For Immediate Release
The merger between satellite radio companies XM and Sirius could be approved if conditions are attached to the deal to protect consumers, Public Knowledge President Gigi B. Sohn told the Senate Antitrust Subcommittee today.
In written testimony, Sohn did not take a position on whether the merger would pass antitrust scrutiny, but said if it did, then the deal should be approved only if it is subject three conditions:
the new company makes available pricing choices such as tiered programming.
the new company makes 5% of its capacity available to non-commercial educational and informational programming over which it has no editorial control.
the new company agrees not to raise prices for its combined programming package (as opposed to each individual company's current programming package) for three years after the merger is approved.
Given the financial state of both companies, their slowing customer base and the growing competition in the marketplace, it appears likely that in the absence of a merger, both services will continue to limp along instead of investing in new and diverse programming. Might it not be better for consumers to permit the merger under conditions that provide expanded programming and pricing choice along with temporary measures to keep prices in check? After a great deal of discussion with my public interest colleagues, former regulators and antitrust experts, I believe that the latter is the best course.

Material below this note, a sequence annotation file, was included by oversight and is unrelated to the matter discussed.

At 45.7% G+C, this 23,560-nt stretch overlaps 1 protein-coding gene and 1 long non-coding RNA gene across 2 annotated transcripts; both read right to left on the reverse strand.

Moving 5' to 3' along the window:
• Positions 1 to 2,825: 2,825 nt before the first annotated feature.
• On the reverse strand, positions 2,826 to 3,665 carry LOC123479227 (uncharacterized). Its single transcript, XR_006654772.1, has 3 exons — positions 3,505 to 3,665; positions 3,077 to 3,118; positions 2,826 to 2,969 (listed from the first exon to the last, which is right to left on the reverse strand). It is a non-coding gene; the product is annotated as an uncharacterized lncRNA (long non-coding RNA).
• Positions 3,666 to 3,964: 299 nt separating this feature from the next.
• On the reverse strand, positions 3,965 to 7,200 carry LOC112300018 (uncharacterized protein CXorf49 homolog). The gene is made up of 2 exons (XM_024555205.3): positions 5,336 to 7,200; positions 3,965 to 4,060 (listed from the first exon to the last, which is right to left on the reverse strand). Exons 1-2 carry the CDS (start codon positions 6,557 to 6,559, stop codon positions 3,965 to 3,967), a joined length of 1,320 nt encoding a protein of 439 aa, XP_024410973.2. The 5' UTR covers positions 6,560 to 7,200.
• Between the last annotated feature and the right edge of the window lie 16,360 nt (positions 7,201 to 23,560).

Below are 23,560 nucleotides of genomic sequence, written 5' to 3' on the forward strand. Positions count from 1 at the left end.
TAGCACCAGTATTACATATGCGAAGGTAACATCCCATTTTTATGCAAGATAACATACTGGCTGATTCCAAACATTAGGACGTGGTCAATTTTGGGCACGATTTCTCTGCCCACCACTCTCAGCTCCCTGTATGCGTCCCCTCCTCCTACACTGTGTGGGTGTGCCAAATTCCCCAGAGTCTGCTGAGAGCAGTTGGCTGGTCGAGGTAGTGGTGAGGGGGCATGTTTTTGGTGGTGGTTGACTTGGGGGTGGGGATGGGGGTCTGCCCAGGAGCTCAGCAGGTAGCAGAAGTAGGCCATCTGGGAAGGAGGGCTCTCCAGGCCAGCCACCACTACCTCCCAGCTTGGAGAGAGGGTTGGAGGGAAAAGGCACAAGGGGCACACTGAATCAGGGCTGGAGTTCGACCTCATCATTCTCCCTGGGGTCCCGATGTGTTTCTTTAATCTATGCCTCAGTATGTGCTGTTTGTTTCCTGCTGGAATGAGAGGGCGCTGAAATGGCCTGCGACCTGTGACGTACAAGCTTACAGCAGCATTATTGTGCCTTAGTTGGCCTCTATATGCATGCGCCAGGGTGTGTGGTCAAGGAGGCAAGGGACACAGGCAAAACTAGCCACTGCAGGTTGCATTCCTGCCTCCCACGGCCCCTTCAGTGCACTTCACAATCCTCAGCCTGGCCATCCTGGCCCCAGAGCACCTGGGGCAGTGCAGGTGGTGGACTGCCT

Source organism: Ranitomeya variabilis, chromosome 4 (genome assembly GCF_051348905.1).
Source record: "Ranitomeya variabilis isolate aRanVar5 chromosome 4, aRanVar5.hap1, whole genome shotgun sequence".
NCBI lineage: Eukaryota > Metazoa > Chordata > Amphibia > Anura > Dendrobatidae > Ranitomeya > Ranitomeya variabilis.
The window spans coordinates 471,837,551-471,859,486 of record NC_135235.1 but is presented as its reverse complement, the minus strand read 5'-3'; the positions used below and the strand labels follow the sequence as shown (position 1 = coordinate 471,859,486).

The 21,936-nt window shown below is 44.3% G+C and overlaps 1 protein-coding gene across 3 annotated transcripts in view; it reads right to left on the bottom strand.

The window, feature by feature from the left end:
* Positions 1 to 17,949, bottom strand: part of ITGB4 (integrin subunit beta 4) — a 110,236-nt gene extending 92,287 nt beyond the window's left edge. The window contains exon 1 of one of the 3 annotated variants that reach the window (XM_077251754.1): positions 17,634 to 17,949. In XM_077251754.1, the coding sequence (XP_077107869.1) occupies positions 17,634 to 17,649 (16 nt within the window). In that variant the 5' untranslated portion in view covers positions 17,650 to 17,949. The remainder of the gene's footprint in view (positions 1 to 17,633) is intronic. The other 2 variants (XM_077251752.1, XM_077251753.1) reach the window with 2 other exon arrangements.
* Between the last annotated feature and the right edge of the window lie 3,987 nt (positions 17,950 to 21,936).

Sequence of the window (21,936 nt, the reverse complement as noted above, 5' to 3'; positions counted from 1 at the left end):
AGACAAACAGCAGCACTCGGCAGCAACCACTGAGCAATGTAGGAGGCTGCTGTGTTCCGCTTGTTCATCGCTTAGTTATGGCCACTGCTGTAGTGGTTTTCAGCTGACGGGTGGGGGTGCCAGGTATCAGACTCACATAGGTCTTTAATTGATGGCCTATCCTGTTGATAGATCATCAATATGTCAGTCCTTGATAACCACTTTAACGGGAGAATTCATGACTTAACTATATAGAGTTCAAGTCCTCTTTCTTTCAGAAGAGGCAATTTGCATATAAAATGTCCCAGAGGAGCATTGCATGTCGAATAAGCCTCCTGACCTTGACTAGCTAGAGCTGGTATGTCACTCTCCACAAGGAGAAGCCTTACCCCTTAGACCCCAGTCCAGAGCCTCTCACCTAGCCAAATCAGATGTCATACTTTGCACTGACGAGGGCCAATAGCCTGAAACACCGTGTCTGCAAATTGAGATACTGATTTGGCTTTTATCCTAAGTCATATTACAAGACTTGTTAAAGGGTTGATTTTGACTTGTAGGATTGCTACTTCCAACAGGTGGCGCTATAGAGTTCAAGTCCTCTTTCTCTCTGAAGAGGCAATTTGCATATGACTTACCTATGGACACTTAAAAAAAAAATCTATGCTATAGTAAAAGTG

In addition, Sohn said that the rights of consumers to record and store music from the satellite services should be protected. Public Knowledge would oppose “any merger condition involving any limitations on the ability of consumers to record these satellite radio services. Such a condition would be tantamount to repealing the Audio Home Recording Act, which specifically protects a consumer's ability to record digital music,” Sohn said in her statement, which is posted at: http://www.publicknowledge.org/node/870.
Sohn also criticized the broadcasters and their trade group, the National Association of Broadcasters (NAB) for opposing the merger at a time when the broadcast industry is seeking further consolidations.
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